Hartford Business Journal

October 12, 2015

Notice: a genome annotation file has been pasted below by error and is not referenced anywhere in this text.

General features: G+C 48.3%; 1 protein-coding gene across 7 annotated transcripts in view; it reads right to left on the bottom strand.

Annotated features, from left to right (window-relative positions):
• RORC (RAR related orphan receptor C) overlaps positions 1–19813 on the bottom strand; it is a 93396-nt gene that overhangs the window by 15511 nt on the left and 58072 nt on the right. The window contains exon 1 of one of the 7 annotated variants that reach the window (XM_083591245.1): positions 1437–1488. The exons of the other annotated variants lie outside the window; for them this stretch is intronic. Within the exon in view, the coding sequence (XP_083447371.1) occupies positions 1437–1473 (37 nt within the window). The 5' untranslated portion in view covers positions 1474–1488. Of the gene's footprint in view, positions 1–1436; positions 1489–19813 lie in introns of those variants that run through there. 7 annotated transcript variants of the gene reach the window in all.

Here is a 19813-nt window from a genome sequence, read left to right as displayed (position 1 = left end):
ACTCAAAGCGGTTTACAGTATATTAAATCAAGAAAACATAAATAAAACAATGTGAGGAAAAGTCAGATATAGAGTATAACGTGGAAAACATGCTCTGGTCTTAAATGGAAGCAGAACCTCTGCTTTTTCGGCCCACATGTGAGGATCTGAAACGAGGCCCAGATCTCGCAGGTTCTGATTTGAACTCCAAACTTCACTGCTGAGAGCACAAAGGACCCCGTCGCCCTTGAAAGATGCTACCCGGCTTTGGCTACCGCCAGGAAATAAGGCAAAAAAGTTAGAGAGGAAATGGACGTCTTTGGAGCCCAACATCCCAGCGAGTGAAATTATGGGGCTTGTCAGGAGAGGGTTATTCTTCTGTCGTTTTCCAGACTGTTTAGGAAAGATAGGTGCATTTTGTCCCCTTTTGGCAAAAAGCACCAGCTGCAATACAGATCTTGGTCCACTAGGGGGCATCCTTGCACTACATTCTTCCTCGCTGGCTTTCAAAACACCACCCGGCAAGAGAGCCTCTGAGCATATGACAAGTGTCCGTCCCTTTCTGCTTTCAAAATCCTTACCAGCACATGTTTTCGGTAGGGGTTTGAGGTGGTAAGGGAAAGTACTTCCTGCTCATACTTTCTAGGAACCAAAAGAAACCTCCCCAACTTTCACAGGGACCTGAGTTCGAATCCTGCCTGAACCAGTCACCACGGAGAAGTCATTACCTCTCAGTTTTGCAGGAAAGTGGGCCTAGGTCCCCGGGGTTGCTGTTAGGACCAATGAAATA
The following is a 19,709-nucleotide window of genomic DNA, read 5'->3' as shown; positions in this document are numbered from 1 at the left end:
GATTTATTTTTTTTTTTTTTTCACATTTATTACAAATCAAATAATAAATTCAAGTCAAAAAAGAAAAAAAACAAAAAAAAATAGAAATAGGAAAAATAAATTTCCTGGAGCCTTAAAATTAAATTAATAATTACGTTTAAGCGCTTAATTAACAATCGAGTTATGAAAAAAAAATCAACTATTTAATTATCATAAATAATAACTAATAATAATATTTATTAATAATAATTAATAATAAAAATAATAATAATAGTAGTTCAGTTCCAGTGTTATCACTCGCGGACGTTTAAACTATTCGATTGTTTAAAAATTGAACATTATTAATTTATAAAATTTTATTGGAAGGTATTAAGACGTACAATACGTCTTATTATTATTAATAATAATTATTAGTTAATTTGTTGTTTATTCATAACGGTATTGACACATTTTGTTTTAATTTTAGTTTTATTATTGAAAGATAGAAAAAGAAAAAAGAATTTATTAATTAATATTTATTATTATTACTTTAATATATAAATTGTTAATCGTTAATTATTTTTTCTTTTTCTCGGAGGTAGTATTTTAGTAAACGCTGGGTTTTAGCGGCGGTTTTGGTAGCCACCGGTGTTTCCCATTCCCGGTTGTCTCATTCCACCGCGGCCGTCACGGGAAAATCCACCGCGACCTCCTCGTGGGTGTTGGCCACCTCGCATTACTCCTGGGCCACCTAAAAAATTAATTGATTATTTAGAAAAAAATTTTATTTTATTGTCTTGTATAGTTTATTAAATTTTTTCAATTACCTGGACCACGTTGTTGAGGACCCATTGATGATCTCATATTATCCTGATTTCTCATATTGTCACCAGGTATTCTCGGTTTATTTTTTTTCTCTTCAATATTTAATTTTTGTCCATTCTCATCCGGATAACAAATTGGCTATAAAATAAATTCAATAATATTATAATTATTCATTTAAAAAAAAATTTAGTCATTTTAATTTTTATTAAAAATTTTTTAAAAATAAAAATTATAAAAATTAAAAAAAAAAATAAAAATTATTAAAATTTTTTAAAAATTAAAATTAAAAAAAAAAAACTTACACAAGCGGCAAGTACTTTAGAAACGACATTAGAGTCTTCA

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G R E AT E R H A R T F O R D ' S B U S I N E S S N E W S w w w. H a r t f o rd B u s i n e s s . c o m For more B2B news visit OCTOBER 12, 2015 Volume 23, Number 46 $3.00 Subscribe online Reinvented and reinvigorated. Book of Lists 2 0 1 5 / 2 0 1 6 Reserve Your Space Today! Ad Space Closing: 11/30/15 Release Date: 12/28/15 Index ■ Week in Review: PG. 6 ■ The List: PG. 9 ■ Deal Watch: PG. 10 ■ Nonprofit Notebook: PG. 15 ■ Movers and Shakers: PG. 16 ■ Opinion & Commentary: PG. 20 EXECUTIVE PROFILE 'Main Street's Mr. Fix-It' Rheo Brouillard, president and CEO of Willimantic- based Savings Institute Bank and Trust Co., has gained a national reputation for advocating on behalf of community banks and reasonable regulations. PG. 5 New millennium thinker Stan Valencis is the CEO of a growing digital marketing firm in Farmington, a career he didn't envision during his humble upbringing in Terryville. PG. 3 Manufacturing looks to inner-city schools for workforce By Brad Kane bkane@HartfordBusiness.com T o replace its aging and retiring work- force, Connecticut manufacturers must find an untapped cache of younger work- ers, and workforce development profession- als say urban schools offer the best solution. Connecticut's cities — Hartford, New Haven, Waterbury, New London and Bridgeport — have significantly younger populations than the suburbs or rural areas, offering a potentially large supply of workers to fill in gaps left by an industry with one of the oldest workforces in the state, said Thomas Phillips, president and CEO of Capital Workforce Partners in Hartford. "We are just not leveraging it as a concert- ed effort, and we should start," Phillips said. Manufacturing takes top priority because UNAMI SILVER S Connecticut's Continued on page 13 Anthony Byers (right), co-executive director of Hartford Youth Scholars, works with Trinity College student Francisco Chang, on his coursework, as part of the nonprofit's program to prepare Hartford students for success in college and their careers. Urban Connection P H O T O | P A B L O R O B L E S Occupancy of newest downtown apts. outpaces expectations By Gregory Seay gseay@HartfordBusiness.com T he first batch of downtown office build- ings converted to apartments are fill- ing faster than expected, according to the state-supported financier that co-funded them and their developer-landlords. According to a lease-up survey as of mid- September from the Capital Region Develop- ment Authority, the quasi-public agency that co- invested in the four conversions completed so far, 353 of their combined 565 apartment units — 64 percent — are occupied. One, 179 Allyn St., with 63 units above Black Bear Saloon and Club NV, is 100 percent leased, CRDA Execu- tive Director Michael Freimuth told area com- mercial and residential brokers, developers, appraisers and other realty professionals at a recent real estate conference downtown. Although no guarantee that fill-up of down- town's newest residences will continue at the current pace, even for the other 600 or so units still under construction or on the drawing Continued on page 14 Downtown Hartford's 179 Allyn St. has filled all 63 of its newly created apartments. P H O T O | C O N T R I B U T E D

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